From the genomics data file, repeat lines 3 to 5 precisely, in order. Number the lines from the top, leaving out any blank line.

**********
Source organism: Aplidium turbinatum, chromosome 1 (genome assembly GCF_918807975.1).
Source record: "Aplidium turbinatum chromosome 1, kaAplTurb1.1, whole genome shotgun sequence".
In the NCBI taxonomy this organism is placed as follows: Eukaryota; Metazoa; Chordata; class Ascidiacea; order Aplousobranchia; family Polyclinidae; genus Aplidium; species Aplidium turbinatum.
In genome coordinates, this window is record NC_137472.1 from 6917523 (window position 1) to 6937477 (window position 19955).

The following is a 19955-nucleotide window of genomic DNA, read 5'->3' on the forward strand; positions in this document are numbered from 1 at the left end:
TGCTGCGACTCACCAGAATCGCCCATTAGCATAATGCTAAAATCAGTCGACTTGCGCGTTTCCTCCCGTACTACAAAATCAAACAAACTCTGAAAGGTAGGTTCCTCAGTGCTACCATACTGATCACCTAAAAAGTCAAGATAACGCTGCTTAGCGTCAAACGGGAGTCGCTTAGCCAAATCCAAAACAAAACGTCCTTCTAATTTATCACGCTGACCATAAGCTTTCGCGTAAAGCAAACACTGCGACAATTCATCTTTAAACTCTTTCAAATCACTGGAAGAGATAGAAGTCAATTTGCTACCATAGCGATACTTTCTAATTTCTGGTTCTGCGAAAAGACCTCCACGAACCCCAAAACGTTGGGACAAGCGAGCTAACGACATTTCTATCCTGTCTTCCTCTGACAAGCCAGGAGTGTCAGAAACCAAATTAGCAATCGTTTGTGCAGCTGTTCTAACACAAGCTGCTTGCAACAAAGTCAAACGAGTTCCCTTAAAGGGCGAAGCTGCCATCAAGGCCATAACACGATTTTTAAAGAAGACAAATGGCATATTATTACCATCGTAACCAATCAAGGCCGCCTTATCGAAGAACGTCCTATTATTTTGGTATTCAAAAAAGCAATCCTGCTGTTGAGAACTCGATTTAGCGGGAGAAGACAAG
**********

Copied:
In the NCBI taxonomy this organism is placed as follows: Eukaryota; Metazoa; Chordata; class Ascidiacea; order Aplousobranchia; family Polyclinidae; genus Aplidium; species Aplidium turbinatum.
In genome coordinates, this window is record NC_137472.1 from 6917523 (window position 1) to 6937477 (window position 19955).

The following is a 19955-nucleotide window of genomic DNA, read 5'->3' on the forward strand; positions in this document are numbered from 1 at the left end: